Category: Miscellaneous

“Care for Everyone” is More than Masks and Social Distancing

May 5th, 2020 by

Benches lined up in a row

If there’s one thing that COVID-19 has taught us, it’s that we should be looking out for others. That means taking care of one another, even if the other person is a complete stranger.

Right now we’ve been asked to “care for everyone” by practicing social distancing and wearing masks in public.

But I think that taking care of everyone implies much more than that. It means adopting a culture of kindness. It means stopping for a moment to help when you see someone in need. It means habitually thinking about the welfare of others.

I’m concerned that some of the current COVID-19 measures – the ubiquitous warnings about mask-wearing, social distancing, etc. – may actually have an antithetical effect on us.

You need only go to the grocery store to see this. In some ways, the current climate is telling us that the person you don’t know who’s standing in the aisle close to you is to be avoided at all costs. If you didn’t think that yourself, the recorded store-wide announcement will repetitively tell you so.

Speaking of the grocery store, in my limited public outings I’ve noticed something that’s got me thinking. Perhaps it has struck a chord with you too.

Have you noticed that a mask covers a smile?

What happens to a society when a smile – the most universal sign of human happiness, warmth, and connection – must be covered up?

Obviously, public health advisories are important and should be heeded.

However, I’m looking forward to the day that we can drop the masks, shake hands, and actually care for one another without worrying about how much space is between us.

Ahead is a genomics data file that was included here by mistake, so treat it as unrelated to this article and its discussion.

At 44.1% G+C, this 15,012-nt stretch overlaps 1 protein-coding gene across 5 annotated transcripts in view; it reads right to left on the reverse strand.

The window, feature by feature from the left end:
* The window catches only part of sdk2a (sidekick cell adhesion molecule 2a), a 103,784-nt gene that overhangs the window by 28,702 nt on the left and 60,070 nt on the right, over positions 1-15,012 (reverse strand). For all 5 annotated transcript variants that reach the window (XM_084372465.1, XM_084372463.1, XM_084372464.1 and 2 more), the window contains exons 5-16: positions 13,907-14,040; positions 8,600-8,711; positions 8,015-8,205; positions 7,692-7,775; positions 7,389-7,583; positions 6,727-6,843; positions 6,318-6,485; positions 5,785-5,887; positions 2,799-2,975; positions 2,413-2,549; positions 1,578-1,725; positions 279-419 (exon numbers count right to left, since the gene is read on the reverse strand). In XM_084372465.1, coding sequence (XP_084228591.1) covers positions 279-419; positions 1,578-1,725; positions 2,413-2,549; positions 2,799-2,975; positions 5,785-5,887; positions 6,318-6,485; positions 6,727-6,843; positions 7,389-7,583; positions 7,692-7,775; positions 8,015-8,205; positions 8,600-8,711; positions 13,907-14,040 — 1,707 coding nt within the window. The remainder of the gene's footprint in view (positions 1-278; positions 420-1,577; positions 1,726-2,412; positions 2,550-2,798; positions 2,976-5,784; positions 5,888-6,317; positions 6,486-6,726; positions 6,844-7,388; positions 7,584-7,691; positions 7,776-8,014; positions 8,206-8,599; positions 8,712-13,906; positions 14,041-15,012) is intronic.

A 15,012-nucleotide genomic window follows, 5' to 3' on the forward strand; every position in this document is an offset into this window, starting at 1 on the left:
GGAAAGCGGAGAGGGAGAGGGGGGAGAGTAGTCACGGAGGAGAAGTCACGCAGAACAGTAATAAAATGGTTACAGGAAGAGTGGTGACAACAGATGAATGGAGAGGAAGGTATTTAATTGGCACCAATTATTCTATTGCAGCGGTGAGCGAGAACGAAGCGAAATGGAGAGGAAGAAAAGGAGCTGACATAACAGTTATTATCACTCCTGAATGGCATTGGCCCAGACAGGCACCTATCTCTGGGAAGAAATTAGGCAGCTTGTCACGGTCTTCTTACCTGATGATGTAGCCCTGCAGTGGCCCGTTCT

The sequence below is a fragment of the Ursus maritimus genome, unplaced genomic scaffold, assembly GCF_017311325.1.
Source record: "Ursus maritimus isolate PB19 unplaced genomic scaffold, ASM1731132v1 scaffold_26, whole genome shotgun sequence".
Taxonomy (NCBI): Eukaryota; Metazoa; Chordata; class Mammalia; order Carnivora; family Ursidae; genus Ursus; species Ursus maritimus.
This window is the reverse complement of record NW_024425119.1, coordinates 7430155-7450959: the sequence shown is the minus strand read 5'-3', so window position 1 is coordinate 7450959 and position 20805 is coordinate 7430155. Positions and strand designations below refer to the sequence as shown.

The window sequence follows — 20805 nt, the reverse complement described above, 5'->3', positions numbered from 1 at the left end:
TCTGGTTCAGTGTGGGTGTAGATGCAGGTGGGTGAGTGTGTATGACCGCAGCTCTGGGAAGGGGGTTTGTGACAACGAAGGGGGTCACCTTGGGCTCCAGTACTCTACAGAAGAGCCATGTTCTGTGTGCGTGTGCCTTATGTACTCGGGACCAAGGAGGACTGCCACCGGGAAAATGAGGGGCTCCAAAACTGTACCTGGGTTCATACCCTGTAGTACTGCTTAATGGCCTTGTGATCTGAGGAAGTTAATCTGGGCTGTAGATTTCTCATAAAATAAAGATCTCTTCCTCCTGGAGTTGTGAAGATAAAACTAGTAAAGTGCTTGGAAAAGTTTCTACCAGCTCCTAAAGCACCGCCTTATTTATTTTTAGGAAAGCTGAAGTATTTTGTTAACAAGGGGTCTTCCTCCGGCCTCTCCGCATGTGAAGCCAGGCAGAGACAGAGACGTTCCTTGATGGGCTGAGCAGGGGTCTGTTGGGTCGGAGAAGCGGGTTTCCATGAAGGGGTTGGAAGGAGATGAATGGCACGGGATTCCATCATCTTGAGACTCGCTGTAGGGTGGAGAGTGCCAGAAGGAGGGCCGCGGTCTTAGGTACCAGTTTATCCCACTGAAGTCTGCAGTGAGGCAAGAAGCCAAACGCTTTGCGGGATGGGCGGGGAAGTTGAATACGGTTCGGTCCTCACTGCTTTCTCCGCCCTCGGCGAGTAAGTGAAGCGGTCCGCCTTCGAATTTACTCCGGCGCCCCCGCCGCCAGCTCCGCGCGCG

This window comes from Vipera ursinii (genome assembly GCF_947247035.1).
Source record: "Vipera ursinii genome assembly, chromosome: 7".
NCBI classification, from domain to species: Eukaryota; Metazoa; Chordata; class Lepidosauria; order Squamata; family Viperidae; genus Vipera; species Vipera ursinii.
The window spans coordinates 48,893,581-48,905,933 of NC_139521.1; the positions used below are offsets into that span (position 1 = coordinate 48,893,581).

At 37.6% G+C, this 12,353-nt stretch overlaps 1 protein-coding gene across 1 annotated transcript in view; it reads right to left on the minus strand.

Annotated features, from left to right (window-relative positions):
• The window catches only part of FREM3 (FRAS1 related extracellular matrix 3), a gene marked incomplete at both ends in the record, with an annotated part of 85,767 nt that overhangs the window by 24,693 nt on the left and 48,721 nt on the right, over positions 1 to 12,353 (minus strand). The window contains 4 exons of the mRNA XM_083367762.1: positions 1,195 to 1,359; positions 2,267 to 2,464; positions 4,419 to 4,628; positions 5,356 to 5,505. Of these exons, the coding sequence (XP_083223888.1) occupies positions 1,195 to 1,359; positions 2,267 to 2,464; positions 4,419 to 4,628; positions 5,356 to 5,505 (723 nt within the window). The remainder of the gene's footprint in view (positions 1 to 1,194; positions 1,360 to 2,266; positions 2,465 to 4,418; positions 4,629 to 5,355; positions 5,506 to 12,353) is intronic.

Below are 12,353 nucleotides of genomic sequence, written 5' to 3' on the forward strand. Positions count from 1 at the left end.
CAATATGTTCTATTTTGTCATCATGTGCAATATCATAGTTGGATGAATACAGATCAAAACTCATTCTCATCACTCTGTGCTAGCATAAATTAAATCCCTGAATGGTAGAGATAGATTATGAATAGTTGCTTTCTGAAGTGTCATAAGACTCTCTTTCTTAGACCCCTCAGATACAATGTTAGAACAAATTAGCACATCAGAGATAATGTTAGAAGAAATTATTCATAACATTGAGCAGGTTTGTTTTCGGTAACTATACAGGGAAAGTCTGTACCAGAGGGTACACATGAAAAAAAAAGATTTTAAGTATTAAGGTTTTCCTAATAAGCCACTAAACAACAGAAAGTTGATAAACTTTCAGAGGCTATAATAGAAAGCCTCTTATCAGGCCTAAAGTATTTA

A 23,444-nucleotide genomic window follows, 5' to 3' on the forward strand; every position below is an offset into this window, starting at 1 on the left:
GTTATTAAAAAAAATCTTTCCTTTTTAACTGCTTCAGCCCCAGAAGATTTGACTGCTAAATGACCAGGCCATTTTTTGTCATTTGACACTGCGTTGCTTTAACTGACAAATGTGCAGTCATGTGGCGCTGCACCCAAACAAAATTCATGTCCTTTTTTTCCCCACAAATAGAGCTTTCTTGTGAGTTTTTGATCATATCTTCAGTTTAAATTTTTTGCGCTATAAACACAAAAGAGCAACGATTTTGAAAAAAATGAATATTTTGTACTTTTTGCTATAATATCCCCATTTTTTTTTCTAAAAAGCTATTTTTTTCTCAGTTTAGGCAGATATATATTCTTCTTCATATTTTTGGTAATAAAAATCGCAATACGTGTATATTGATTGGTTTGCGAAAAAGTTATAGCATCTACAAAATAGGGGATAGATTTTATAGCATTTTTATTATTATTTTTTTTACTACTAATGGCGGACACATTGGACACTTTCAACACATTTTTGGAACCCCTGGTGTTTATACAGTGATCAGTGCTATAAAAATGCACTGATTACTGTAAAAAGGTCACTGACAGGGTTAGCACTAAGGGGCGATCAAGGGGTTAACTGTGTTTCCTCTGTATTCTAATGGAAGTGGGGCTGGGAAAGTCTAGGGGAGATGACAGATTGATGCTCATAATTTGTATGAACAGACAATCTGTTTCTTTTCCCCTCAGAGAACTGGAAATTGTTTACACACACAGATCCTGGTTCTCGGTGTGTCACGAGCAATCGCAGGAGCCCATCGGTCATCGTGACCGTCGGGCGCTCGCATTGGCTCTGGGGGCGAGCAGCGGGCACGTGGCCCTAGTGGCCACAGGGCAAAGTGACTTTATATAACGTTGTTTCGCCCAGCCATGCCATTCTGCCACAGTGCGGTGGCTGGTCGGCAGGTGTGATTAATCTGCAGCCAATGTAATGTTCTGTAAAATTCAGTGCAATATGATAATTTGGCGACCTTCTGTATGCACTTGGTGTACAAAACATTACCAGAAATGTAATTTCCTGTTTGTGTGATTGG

A Nurse Making a Difference

December 16th, 2019 by

doctor blight with nurse bieri

I’d like to introduce you to Doreen Bieri, a nurse who was born in Cameroon and lives in Switzerland. I met her this week at the Afro-European Medical Research Network’s annual conference, and I wanted to tell you about her inspiring work.

Doreen combines her medical knowledge with her understanding of Cameroonian society to make a unique contribution. She makes washable sanitary pads for young Cameroonian girls who begin menstruation.

If you’re in my network, then you may have heard me talk about aging and you know that I support openly acknowledging the realities of the human body. There are realities of our physiology, realities of life, which people don’t always want to talk about. Menstruation is one of those things.

Doreen plainly speaks of growing up as a young girl without education or hygiene assistance, and she sees the same situation faced by girls in Cameroon today.

So she decided to do something about it. She enlisted the help of a few volunteers, and they started making washable sanitary pads for young women. Funded entirely by herself, Doreen and her team have produced hundreds of washable pads for Cameroonian girls, and she trains the girls (and their mothers, if necessary) on how to use them.

At one point in Doreen’s presentation, she asked the audience to look under the table where we were sitting. I discovered a washable sanitary pad under my table. Yeah, that happened.

Doreen is making a difference, and she welcomes partners in her work. She can be contacted via her website at


caregiving speaker